For the third time in 31 hours, SpaceX is poised to fire a Falcon 9 rocket into space Thursday, this time on a mission from Cape Canaveral with two commercial Intelsat television broadcasting satellites heading for geostationary orbit as part of a multibillion-dollar program to clear C-band frequencies for 5G wireless services.
The satellites, named Galaxy 33 and Galaxy 34, were built by Northrop Grumman on the company’s GEOStar spacecraft design. The two spacecraft — which Intelsat says total about 7.3 metric tons, or more than 16,000 pounds — are stacked one on top of the other inside the Falcon 9 rocket’s payload shroud.
A veteran SpaceX booster will give the Galaxy 34 and 34 satellites their ride to space.
“We’re the first commercial customer to fly on a booster that’s going to fly for the 14th time,” said Jean-Luc Froeliger, senior vice president of space systems at Intelsat. “We’ve looked at all the data. We’re very confident that it won’t be an issue.”
SpaceX has already successfully launched a mission with a booster making its 14th flight to space, but that launch carried a batch of the company’s own Starlink internet satellites. The mission for Intelsat on Thursday night will be the first time SpaceX has launched a booster with more than 10 flights on a dedicated flight for a customer.
“It’s the same price if you’re the first or the 14th,” Froeliger said.
SpaceX has qualified its reusable Falcon 9 boosters for at least 15 missions, up from the 10-mission goal the company stated when it debuted the Block 5 booster — the latest iteration of the Falcon 9 — in 2018, the trade magazine Aviation Week & Space Technology reported in June.
The magazine reported SpaceX put booster components through vibration testing to four times the fatigue life of what they would experience over 15 flights, giving engineers confidence that the rockets will continue to fly successfully.
“They’re very impressive,” Froeliger, a longtime satellite industry manager, said of SpaceX. “They have found a model where their reusable first stage and reusable fairing allow them to launch on a very rapid cadence, they have two launch complexes here, plus Vandenberg. So yes, they get a lot of business.”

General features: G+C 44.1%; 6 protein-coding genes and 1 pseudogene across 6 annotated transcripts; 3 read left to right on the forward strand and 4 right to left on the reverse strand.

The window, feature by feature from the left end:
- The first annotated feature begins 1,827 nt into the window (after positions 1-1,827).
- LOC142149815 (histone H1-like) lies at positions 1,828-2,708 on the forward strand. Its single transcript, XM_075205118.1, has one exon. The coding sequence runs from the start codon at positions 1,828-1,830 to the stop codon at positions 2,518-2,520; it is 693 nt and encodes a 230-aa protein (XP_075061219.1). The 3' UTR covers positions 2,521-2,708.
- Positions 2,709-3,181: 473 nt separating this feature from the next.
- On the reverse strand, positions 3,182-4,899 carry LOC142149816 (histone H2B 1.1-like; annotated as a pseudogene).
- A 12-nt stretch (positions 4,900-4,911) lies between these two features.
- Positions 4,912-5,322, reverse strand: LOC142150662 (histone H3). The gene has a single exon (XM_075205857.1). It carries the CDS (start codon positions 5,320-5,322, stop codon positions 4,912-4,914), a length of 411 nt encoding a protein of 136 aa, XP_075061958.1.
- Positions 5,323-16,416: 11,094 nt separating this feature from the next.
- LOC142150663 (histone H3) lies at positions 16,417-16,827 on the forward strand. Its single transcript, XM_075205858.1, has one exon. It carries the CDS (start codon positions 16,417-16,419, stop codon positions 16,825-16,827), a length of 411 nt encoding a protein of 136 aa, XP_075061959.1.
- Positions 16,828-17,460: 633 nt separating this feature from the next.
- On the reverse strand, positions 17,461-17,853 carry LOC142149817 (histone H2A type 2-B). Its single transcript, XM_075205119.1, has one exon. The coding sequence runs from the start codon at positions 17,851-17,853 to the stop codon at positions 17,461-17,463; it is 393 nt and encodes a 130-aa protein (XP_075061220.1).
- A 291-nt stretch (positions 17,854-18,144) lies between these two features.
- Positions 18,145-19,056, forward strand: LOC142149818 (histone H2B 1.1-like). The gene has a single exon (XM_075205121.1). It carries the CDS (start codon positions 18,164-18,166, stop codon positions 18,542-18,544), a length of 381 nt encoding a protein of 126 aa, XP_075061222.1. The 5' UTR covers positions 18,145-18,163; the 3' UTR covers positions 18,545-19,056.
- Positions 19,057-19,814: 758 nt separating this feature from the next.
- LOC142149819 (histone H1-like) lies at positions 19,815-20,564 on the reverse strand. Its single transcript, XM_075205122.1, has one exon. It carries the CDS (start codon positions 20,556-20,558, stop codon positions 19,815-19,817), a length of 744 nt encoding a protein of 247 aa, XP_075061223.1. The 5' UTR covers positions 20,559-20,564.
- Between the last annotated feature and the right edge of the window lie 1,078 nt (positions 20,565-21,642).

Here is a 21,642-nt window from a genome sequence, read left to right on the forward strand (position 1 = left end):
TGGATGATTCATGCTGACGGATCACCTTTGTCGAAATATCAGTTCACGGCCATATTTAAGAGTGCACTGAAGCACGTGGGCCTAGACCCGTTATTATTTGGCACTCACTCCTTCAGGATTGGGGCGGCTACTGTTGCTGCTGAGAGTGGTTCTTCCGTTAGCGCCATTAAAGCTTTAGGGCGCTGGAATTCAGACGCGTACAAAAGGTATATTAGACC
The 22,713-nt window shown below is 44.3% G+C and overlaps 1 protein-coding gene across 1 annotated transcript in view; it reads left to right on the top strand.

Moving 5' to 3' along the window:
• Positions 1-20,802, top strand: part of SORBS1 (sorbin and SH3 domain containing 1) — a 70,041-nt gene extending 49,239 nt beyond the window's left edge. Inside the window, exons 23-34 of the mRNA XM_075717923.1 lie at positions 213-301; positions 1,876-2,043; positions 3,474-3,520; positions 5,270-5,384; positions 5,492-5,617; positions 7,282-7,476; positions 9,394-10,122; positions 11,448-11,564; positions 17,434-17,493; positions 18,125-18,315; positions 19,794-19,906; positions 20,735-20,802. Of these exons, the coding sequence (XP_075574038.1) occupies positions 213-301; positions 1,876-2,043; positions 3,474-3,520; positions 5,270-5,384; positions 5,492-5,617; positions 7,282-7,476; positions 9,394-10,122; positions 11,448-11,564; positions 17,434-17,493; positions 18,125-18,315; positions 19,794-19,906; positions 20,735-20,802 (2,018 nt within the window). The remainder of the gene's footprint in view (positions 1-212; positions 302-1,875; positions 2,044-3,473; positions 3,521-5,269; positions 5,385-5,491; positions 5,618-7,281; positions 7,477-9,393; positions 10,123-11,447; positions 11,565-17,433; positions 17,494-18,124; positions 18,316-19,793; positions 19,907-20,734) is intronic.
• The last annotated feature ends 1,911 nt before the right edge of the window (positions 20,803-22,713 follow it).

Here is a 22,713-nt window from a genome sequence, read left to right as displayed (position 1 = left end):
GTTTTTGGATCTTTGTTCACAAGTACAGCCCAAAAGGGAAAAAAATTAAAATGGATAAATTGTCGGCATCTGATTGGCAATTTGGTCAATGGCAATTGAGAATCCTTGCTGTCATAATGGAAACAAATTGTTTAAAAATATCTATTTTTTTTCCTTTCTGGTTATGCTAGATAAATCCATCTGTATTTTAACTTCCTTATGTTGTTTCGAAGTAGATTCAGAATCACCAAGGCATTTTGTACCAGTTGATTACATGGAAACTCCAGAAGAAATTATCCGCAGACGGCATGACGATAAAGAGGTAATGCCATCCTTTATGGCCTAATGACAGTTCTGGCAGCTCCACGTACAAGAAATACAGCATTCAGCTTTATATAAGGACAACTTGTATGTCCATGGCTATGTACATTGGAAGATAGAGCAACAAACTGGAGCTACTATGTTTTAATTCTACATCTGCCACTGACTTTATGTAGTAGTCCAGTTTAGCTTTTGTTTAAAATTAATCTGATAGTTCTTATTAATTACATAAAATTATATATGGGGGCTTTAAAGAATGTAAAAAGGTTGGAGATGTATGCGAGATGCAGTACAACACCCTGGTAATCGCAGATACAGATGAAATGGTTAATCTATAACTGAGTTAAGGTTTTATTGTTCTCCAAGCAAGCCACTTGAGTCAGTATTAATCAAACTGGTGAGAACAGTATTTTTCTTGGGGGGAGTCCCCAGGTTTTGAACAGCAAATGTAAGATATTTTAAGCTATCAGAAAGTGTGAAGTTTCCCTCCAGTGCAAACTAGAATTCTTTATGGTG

Froeliger said SpaceX’s Falcon 9 launcher is the “workhorse of the industry” after SpaceX pioneered recovery and reuse of commercial rockets. The company has launched 45 times so far this year, far outpacing any of its rivals in the launch business.
Liftoff of the next Falcon 9 rocket mission from pad 40 at Cape Canaveral Space Force Station is set for 7:07 p.m. EDT (2307 GMT) Thursday.. The launch window opens a few minutes after sunset, and runs until 8:14 p.m. EDT (0014 GMT).
The launch weather officer from the Space Force’s 45th Weather Squadron predicts near ideal conditions Thursday night, with a mostly clear sky, light winds, and a greater than 90% chance of acceptable conditions for liftoff.
The launch Thursday night will be the third flight of a Falcon 9 rocket in less than a day-and-a-half, following a Falcon 9 launch at noon EDT (1600 GMT) Wednesday from pad 39A at Kennedy Space Center carrying a four-person crew to the International Space Station. Then SpaceX launched a Falcon 9 rocket from Vandenberg Space Force Base in California at 7:10 p.m. EDT (4:10 p.m. PDT; 2310 GMT) Wednesday with 52 Starlink internet satellites, just seven hours after the astronaut launch from Florida.
Now, a few miles south of Kennedy Space Center, SpaceX personnel are preparing a Falcon 9 rocket for launch from pad 40 on a commercial flight for Intelsat.